I headed west out of a warehouse parking lot, quickly through the fringe of pine saplings at the edge, and down into the woods. Pretty soon I was with the wildflowers, the gaywings and the violets and, stepping across a small brook, I finally got into a woodland I have been wanting to explore since last fall when gunfire scared me off (as it was hunting season). Going westward and scanning the faint slope down to the wetland at my left and to the high ground more to my right, I began to see a few faint traces of ceremonial structures: a boulder with a scatter of smaller rocks on top, a couple of isolated rock piles, a split-wedged rock further down closer to the water. I stopped to admire and video this split along with its surroundings [Click here].
It is typical to come up to a rock pile site and not quite believe it. First I saw a clustering of cobbles on the surface next to a slanted rock. Could they have slipped off? I did not believe it until I saw a next pile and then a next. The site consisted of several acres facing south and sloping gently towards a wetland. These were ground piles almost entirely covered with forest duff.
Some had a noticeable white rock - and you know what that means.
In the end there were 18 or more low piles built on the ground, seen here poking out from between the cinnamon ferns.There was one small seasonal brook and perhaps a more permanent one. I looked for more piles beyond these small watercourses, wondering if the rock piles would all be restricted to the first little bit of woods but, no, there were still some other piles beyond. Here is a look back eastward at the site; the wetland is to the right.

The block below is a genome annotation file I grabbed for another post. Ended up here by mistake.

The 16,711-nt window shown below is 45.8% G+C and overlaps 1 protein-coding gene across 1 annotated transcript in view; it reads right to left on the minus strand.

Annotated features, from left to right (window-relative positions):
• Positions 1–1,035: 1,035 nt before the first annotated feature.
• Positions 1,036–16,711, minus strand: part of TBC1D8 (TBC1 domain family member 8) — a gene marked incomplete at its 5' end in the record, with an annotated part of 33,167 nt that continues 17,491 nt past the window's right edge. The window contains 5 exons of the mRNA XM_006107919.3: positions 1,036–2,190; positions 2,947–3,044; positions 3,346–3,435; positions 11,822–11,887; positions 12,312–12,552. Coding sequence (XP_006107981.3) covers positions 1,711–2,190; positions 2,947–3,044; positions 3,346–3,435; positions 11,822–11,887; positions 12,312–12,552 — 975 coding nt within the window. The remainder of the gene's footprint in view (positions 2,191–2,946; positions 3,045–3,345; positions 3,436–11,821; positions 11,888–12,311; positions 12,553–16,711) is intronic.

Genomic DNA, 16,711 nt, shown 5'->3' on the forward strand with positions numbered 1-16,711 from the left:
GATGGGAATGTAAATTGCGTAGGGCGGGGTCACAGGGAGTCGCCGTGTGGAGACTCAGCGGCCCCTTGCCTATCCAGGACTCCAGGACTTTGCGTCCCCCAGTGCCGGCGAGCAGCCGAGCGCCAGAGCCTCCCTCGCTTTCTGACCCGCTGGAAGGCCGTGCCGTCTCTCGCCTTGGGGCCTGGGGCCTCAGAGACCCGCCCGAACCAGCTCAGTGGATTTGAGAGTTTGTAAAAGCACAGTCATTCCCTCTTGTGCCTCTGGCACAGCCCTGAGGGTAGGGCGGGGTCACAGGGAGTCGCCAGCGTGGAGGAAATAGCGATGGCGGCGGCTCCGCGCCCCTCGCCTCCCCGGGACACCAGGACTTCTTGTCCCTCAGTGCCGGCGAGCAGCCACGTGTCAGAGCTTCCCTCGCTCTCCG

There were three piles visible when I took this picture.
I kept going west till I crossed another brook and got into the woods rising beyond, at which point it got to be all white pine saplings and no rocks. One thing I saw on that far side before that and still next to the brook was another split wedged rock. You can see the drill marks along the edge of the split (and that is a white trillium growing next to the wedge).
I have to comment that here no split went un-wedged. On this last one it looks like the rock was split in order to be wedged. (Someone is going to tell me this is how they supported the upper rock in anticipation of collecting it later.)
After this, I did not see anything more, so I turned around. On my way back, I was cutting across through the site I found earlier and saw a few more rock-on-rocks. Then I went back across the first wetland and out.